It’s odd, the motifs that keep cropping up in Season 13 despite different directors and writers. Here, Styggron has a screen very similar to Sutekh’s that he uses when communicating with Crayford (it’s even shot at a similar angle), and a hidden camera in the pub, just like Broton. Perhaps it’s a natural approach when the show is moving away from armies of monsters to more well-characterised lead villains, hiding away in their secret lairs.
I’m not sure there’s any episode of Doctor Who that’s so disastrously undermined by its title. It’s as if Barry Letts took the brouhaha over Invasion [of the Dinosaurs] – Part One so seriously that this goes in entirely the opposite direction, revealing exactly what’s going on before the first line of dialogue is spoken. Why they went with a spoiler rather than the more evocative The Enemy Within, or even the prosaic The Kraals is a bigger mystery than what’s left when the central conundrum has its legs kicked from under it so brutally.
The Doctor’s confrontation with Sutekh is one of the greats. It has some similarities to the third Doctor’s encounter with the Great One: in both cases seeing our hero mentally dominated and manipulated like a puppet by the monster is immensely unsettling. Beyond that, Robert Holmes takes the opportunity to expand Time Lord mythology: just as Gallifrey was casually dropped into The Time Warrior, here the Constellation of Kasterborous is thrown in. In future seasons it seems like everyone has heard of the place. Here, Sutekh needs the galactic coordinates to realise the Doctor is a Time Lord. He’s not very impressed: ‘The Time Lords are a perfidious species’ gives us a clear hint that they aren’t the paternalistic gods implied by The War Games: barely godlike at all, in fact, and certainly to be looked down on by the other godlike beings. It’s foreshadowing further developments this season and next, and a nice bit of Holmes iconoclasm.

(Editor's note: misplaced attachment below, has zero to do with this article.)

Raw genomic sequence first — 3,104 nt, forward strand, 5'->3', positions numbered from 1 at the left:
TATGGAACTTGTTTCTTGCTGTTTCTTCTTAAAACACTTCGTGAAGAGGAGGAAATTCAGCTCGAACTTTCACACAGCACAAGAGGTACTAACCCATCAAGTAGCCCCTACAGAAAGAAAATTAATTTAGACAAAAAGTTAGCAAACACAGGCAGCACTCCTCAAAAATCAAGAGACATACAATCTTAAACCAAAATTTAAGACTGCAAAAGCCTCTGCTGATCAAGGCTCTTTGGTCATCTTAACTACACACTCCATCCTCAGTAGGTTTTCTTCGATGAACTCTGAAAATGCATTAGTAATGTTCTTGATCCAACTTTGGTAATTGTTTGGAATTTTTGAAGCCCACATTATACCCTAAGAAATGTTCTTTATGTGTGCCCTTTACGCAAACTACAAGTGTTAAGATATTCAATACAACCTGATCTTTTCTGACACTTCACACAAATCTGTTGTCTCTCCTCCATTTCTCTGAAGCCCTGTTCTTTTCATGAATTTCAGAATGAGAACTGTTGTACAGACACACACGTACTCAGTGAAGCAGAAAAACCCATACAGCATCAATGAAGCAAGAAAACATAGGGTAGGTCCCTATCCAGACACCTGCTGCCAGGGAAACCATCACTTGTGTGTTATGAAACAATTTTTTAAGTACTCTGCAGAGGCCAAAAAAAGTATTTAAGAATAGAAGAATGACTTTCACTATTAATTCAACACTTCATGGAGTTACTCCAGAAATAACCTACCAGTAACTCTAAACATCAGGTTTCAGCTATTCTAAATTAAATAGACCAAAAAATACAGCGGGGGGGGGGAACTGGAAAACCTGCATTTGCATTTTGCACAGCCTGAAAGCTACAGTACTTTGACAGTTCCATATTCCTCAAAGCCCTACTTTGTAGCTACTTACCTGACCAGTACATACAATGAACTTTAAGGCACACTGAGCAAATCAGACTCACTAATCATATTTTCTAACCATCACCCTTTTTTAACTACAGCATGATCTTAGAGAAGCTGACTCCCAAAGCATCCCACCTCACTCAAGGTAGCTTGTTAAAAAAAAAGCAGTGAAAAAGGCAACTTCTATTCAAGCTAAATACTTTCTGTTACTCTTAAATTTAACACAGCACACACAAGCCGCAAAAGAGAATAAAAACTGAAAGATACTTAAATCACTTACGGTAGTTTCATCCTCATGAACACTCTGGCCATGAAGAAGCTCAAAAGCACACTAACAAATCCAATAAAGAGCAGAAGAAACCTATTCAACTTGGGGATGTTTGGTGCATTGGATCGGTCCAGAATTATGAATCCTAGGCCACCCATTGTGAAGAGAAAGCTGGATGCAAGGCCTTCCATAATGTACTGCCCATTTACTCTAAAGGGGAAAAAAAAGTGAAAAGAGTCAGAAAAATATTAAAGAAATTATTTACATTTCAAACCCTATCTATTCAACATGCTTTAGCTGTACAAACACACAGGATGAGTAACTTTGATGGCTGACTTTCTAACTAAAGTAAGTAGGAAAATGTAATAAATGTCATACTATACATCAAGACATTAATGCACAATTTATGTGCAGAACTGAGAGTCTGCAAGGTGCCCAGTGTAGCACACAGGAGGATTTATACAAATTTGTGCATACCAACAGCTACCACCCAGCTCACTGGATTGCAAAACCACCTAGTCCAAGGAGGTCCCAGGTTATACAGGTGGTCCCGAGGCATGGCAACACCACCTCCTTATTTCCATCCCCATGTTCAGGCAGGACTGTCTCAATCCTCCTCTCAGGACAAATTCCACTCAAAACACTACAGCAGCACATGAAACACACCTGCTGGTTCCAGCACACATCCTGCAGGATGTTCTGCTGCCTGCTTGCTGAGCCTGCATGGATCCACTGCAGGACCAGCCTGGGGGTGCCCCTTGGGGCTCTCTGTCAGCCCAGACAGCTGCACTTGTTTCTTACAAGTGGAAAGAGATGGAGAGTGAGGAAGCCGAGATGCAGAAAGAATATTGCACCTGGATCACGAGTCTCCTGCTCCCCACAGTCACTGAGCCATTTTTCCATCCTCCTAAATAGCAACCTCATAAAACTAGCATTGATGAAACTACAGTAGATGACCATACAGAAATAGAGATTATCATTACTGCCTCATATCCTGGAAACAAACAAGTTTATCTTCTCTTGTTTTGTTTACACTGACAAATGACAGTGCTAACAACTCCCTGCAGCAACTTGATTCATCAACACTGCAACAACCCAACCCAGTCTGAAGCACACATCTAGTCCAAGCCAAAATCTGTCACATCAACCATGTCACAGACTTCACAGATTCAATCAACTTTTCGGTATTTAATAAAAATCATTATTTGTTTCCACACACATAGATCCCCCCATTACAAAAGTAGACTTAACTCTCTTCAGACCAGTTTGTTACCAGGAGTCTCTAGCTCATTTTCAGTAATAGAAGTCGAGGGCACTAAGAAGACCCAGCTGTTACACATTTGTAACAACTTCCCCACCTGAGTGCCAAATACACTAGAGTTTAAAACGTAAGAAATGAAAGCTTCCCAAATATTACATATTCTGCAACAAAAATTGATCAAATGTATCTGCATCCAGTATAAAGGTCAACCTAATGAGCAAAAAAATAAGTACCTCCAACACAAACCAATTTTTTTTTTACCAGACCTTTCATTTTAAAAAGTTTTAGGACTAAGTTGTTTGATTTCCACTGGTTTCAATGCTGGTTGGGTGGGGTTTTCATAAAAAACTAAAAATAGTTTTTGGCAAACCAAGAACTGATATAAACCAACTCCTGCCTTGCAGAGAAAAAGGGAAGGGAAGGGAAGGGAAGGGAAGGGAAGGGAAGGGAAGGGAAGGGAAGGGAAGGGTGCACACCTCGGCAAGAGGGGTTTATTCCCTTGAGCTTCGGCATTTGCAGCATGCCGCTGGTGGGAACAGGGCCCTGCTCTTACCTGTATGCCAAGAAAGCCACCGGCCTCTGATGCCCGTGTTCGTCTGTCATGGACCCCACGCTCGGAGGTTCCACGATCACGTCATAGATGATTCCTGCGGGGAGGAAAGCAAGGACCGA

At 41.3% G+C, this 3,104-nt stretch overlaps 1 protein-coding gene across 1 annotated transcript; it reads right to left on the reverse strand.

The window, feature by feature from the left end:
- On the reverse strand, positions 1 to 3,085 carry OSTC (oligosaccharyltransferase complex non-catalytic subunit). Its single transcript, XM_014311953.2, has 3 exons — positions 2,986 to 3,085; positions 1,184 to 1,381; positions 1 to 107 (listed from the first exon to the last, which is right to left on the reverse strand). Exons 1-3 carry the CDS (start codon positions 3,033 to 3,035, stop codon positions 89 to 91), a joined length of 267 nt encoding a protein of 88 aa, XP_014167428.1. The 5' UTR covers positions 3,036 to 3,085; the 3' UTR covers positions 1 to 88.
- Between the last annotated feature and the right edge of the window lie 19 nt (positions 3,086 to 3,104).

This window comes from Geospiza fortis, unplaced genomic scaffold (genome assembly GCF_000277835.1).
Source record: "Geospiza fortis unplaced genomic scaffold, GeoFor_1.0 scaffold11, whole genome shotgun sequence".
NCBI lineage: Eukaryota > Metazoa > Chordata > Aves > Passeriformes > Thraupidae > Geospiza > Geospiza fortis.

The Doctor is at his most brooding in this episode, showing no patience with Laurence Scarman’s pathetic attempts to appeal to his brother (just an ‘animated human cadaver’ the Doctor tells him brusquely), and even losing his sense of humour with Sarah, who accuses him of being inhuman. Later, he pushes Laurence’s corpse aside dismissively. This runs the risk of making him unlikeable, except the show’s already spent a season establishing his credentials and the scale of the threat here is immense: Sarah’s concern over one man’s death is brushed aside: ‘Four men, Sarah. Five, if you include Professor Scarman himself, and they’re merely the first of millions unless Sutekh is stopped.’
For such an iconic serial there’s not an awful lot of story here: the Doctor continues to share fragments of a backstory he already knows, while we’re left to try to piece together the bigger picture, but the essentials boil down to Sutekh ‘destroyed his own planet, Phaester Osiris, and left a trail of havoc across half the galaxy. Horus and the rest of the Osirans must have finally cornered him on Earth.’ In some respects this is Pertwee-style ancient gods stuff, but that just makes the differences even more marked. This is nothing like the sugar-rush whimsy of The Time Monster, and is more macabre than The Dæmons. Instead of big-budget Action by HAVOC the show’s now spending its (presumably smaller, thanks to 1970s inflation) budget on impressively detailed sets, and aiming for creeping dread.